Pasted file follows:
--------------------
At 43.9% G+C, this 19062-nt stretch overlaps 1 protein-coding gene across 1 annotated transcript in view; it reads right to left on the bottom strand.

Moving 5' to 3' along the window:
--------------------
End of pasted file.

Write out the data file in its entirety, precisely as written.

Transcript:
At 43.9% G+C, this 19062-nt stretch overlaps 1 protein-coding gene across 1 annotated transcript in view; it reads right to left on the bottom strand.

Moving 5' to 3' along the window: